Doubt, desert & dust // Part II

Finally it’s the heat that gets me out of my sleeping bag. I don’t wanna do it; I don’t want to deal with the broken pavement that lies 50m away. But I have to. I’m packing up and eating the last cookies I had left over from yesterday, when I see what looks to be a motorbike going towards the border. I freeze instantly and focus on the oncoming vehicle. As it gets closer, there can be no doubt: it’s a touring motorbike carrying two people. I start running towards the road, the driver sees me and stops. It’s a couple from Spain riding back to Europe. 

  • Hi there! Do you have any uzbek money? I badly need to change 20$.
  • I’m sorry we’re out. This is all we have left; says the man while handing me a 20.000 som bill. The equivalent of 2$. 
  • Thanks a lot. It’s better than nothing. Would you happen to have any water?
  • Just a little bit. We can maybe fill up half of one of your bottles.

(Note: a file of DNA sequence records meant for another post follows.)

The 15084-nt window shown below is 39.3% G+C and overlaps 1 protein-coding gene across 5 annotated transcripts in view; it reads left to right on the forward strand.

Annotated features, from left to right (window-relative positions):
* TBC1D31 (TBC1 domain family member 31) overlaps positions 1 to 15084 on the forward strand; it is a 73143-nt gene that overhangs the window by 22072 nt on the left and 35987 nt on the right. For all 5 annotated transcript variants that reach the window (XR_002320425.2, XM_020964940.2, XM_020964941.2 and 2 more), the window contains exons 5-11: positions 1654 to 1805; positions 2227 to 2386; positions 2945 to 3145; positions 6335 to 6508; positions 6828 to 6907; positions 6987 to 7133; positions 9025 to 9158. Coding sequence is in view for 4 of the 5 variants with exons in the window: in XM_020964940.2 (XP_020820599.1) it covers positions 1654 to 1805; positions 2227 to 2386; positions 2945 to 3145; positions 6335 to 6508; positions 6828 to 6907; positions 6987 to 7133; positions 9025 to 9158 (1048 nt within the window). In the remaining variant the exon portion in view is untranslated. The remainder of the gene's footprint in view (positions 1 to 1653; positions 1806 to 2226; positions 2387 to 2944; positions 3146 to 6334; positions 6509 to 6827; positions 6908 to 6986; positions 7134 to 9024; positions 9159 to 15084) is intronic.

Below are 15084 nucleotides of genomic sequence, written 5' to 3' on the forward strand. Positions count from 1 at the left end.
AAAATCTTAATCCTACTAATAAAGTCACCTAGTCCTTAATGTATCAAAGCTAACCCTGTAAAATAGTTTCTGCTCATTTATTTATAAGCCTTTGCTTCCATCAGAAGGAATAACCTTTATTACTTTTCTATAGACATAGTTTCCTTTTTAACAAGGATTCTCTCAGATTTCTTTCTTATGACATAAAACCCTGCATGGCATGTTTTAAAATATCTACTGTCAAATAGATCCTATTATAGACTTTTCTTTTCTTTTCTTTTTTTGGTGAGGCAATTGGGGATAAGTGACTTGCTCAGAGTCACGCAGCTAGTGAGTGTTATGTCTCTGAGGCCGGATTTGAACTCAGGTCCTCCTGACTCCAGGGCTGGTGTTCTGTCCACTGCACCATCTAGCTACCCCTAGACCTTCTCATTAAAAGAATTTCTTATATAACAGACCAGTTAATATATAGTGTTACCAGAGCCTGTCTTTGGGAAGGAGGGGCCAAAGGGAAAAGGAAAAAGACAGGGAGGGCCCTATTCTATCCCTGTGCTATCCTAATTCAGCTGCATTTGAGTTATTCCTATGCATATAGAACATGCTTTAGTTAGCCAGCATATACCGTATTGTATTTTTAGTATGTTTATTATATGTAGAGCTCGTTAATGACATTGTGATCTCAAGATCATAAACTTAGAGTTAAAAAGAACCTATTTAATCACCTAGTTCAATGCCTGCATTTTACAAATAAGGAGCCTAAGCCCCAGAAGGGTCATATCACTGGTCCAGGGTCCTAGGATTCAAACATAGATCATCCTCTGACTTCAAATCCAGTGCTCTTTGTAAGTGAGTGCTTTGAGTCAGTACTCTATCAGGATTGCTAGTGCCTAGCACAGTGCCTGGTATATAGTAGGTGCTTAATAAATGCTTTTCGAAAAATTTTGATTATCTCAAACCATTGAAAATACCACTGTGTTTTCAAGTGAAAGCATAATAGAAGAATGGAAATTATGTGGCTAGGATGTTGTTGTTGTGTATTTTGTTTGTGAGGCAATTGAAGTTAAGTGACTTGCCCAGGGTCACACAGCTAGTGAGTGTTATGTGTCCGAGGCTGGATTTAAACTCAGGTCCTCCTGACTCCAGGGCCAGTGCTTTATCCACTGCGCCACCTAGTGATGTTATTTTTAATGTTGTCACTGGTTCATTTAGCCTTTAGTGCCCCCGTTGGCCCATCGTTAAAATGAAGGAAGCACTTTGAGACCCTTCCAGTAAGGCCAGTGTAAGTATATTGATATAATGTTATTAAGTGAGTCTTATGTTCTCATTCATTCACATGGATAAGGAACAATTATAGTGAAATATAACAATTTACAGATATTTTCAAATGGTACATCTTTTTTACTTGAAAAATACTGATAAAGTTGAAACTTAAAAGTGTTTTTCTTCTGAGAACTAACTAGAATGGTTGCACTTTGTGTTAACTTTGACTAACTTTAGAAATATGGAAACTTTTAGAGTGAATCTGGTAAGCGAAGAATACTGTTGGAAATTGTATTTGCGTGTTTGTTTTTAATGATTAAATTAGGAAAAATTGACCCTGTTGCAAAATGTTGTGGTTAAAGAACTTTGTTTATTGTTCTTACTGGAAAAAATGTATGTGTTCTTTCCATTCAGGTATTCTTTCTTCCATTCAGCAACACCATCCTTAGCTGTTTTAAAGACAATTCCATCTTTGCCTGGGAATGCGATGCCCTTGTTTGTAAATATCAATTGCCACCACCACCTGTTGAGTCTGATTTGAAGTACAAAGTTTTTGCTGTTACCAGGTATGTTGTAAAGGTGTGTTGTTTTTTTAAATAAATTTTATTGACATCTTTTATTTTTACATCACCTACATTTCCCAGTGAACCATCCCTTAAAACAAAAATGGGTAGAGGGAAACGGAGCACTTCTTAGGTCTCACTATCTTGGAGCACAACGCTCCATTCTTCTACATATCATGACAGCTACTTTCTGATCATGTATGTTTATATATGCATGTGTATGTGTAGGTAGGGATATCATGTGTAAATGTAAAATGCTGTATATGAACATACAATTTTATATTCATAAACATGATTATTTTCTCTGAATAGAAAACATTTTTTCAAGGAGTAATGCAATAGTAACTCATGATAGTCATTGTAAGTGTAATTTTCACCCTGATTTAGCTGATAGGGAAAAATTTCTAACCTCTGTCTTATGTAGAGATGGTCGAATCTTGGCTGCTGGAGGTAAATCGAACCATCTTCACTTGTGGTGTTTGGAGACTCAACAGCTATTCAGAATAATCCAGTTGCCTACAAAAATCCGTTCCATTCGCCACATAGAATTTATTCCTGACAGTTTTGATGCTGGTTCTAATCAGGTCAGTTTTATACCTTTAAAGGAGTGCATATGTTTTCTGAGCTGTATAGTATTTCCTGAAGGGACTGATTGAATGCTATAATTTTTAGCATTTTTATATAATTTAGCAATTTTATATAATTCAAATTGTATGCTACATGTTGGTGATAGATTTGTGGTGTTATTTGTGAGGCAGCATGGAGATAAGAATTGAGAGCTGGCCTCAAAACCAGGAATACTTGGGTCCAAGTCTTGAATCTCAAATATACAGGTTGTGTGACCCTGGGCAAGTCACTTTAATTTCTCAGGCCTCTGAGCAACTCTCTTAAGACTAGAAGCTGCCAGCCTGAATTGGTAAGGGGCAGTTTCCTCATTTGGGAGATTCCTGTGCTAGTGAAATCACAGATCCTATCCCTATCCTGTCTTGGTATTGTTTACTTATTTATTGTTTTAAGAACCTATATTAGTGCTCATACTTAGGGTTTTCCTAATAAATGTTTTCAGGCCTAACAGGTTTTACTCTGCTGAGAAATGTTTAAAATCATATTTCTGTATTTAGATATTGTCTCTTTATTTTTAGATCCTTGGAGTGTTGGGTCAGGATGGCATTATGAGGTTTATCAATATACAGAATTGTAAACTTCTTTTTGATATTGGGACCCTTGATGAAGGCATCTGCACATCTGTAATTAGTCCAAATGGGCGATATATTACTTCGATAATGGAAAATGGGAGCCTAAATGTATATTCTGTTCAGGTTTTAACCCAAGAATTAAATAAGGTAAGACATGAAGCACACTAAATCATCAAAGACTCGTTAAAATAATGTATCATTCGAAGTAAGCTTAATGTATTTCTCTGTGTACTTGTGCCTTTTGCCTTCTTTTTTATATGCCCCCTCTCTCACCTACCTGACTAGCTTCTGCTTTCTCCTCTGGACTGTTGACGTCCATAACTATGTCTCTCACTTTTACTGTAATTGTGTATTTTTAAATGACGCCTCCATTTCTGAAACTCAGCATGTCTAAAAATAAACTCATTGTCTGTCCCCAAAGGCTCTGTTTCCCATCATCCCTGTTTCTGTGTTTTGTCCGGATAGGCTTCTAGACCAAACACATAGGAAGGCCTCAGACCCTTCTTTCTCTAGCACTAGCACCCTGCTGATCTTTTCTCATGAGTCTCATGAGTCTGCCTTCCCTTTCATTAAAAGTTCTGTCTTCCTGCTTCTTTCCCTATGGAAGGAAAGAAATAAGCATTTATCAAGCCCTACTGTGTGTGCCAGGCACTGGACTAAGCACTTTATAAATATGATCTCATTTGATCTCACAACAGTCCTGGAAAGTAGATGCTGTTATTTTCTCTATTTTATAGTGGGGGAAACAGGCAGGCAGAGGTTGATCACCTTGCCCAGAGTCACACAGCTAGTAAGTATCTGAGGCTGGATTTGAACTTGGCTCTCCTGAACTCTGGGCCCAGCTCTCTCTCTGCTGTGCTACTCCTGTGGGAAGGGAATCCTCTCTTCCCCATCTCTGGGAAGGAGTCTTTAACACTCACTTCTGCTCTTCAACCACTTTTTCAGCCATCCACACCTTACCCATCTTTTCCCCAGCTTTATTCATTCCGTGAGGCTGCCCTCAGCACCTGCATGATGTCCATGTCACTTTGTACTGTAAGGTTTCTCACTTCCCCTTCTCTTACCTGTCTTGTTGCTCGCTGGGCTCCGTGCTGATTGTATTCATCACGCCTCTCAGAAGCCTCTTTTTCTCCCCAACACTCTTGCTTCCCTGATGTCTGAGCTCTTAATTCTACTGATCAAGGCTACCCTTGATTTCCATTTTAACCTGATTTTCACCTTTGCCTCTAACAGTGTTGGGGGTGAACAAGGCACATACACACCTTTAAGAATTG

• I’ll take it. Thanks again. What can you tell me about the road? Does it get better?
  • Yeah the road is gonna get better for you in about 20km. How is it going to Beyneu?
  • You’re not gonna like it. But after Beyneu, it’s great. 

We chat a bit more, I thank them again, we shake hands and go our separate ways. Well, this is just what I needed: a little water, a little money, and a big boost to the morale. I set out with renewed confidence. It’s 9.30 and it’s already pretty hot. There’s not much to see in the desert. The road is just a long, flat, straight line where you maybe spot a car every hour or so. There’s also the occasional wild camel. But that’s pretty much it. No turns, no trees, absolutely no changes in the landscape whatsoever.

And it’s hot. It’s too hot to hope riding 100km with half a bottle of water. I want to drink it all, but I only allow myself a sip every fifteen minutes or so. My mouth feels like paper. My mouth feels as dry as the desert. I watched every bottle lying on the side of the road, hoping to find a full one. Now more than ever, I regret the hours spent in my sleeping bag last night. Dumb mistakes are dumb. But mistakes you make knowing they’re nothing but dumb mistakes are even dumber. And very hard to justify. I soon realize it’s not gonna happen; I’m not gonna be able to reach the next shop with what I have left in my bottle. Something needs to happen. And it needs to happen fast.